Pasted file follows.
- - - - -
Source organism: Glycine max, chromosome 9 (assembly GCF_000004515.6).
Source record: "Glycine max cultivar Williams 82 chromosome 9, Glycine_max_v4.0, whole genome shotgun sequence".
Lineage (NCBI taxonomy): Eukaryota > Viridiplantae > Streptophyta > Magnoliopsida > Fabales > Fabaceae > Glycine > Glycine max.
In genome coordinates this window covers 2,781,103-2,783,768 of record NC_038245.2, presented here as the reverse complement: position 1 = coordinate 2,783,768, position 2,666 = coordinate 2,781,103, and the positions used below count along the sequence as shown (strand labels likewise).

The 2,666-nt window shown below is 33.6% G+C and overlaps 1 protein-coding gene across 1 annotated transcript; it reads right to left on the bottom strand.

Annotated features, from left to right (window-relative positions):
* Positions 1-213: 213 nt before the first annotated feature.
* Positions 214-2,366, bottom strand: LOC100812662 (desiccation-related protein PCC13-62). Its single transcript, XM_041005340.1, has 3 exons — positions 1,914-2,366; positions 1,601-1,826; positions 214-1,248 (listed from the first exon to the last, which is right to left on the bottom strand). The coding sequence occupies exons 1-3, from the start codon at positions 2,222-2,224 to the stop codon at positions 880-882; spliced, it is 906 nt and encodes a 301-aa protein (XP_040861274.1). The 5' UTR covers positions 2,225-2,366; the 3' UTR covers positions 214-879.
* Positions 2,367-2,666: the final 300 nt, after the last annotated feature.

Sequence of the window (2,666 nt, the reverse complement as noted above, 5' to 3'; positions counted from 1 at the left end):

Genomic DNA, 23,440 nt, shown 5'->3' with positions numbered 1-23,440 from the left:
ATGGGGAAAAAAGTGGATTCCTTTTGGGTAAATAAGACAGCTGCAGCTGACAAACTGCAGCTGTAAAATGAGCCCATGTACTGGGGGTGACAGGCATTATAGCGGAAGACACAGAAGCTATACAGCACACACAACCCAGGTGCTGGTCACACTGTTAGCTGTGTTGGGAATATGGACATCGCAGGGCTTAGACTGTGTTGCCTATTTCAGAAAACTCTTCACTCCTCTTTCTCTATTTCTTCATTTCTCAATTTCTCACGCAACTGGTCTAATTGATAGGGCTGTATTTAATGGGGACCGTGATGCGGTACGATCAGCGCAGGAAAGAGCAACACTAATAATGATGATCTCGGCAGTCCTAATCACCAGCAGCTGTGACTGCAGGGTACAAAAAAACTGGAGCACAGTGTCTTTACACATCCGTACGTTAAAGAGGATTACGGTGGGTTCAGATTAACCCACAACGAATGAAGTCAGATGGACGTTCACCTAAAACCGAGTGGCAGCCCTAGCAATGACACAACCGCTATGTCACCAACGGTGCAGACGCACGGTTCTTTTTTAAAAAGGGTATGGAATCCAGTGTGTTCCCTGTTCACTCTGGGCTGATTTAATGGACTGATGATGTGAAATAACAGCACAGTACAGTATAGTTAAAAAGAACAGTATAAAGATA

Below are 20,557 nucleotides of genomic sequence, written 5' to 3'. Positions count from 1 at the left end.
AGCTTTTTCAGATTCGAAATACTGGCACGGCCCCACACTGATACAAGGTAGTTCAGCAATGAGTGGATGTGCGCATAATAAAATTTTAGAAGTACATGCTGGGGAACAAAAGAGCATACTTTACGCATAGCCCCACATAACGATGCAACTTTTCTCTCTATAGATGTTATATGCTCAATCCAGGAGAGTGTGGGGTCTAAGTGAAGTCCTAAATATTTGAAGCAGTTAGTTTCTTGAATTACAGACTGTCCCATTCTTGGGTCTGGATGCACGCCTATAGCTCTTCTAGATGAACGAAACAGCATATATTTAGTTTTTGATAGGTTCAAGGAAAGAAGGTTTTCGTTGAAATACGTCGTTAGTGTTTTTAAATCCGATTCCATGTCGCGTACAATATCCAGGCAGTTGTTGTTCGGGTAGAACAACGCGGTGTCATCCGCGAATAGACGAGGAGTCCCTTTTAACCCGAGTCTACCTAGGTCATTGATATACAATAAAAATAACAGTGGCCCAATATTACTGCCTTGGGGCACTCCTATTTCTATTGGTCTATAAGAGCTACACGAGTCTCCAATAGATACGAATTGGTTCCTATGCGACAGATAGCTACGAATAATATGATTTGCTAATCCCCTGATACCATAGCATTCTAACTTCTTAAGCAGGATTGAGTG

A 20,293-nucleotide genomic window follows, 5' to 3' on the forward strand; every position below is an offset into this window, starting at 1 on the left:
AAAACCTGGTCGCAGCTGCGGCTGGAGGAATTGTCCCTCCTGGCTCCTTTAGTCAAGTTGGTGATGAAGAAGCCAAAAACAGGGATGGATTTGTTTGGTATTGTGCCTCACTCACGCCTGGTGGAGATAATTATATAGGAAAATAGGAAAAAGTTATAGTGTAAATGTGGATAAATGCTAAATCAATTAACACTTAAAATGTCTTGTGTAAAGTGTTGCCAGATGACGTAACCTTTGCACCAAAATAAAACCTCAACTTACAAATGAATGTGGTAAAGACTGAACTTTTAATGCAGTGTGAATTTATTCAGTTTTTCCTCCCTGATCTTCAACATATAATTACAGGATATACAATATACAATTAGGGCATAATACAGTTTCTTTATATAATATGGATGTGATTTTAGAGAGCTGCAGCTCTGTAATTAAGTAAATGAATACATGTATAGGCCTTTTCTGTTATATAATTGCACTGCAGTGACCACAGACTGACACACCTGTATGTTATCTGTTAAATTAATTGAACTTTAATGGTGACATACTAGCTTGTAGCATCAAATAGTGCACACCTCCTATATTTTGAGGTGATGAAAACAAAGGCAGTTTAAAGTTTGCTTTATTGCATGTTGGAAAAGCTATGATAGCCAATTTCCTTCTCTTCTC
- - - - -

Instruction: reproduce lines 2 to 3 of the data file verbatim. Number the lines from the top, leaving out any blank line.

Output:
Source record: "Glycine max cultivar Williams 82 chromosome 9, Glycine_max_v4.0, whole genome shotgun sequence".
Lineage (NCBI taxonomy): Eukaryota > Viridiplantae > Streptophyta > Magnoliopsida > Fabales > Fabaceae > Glycine > Glycine max.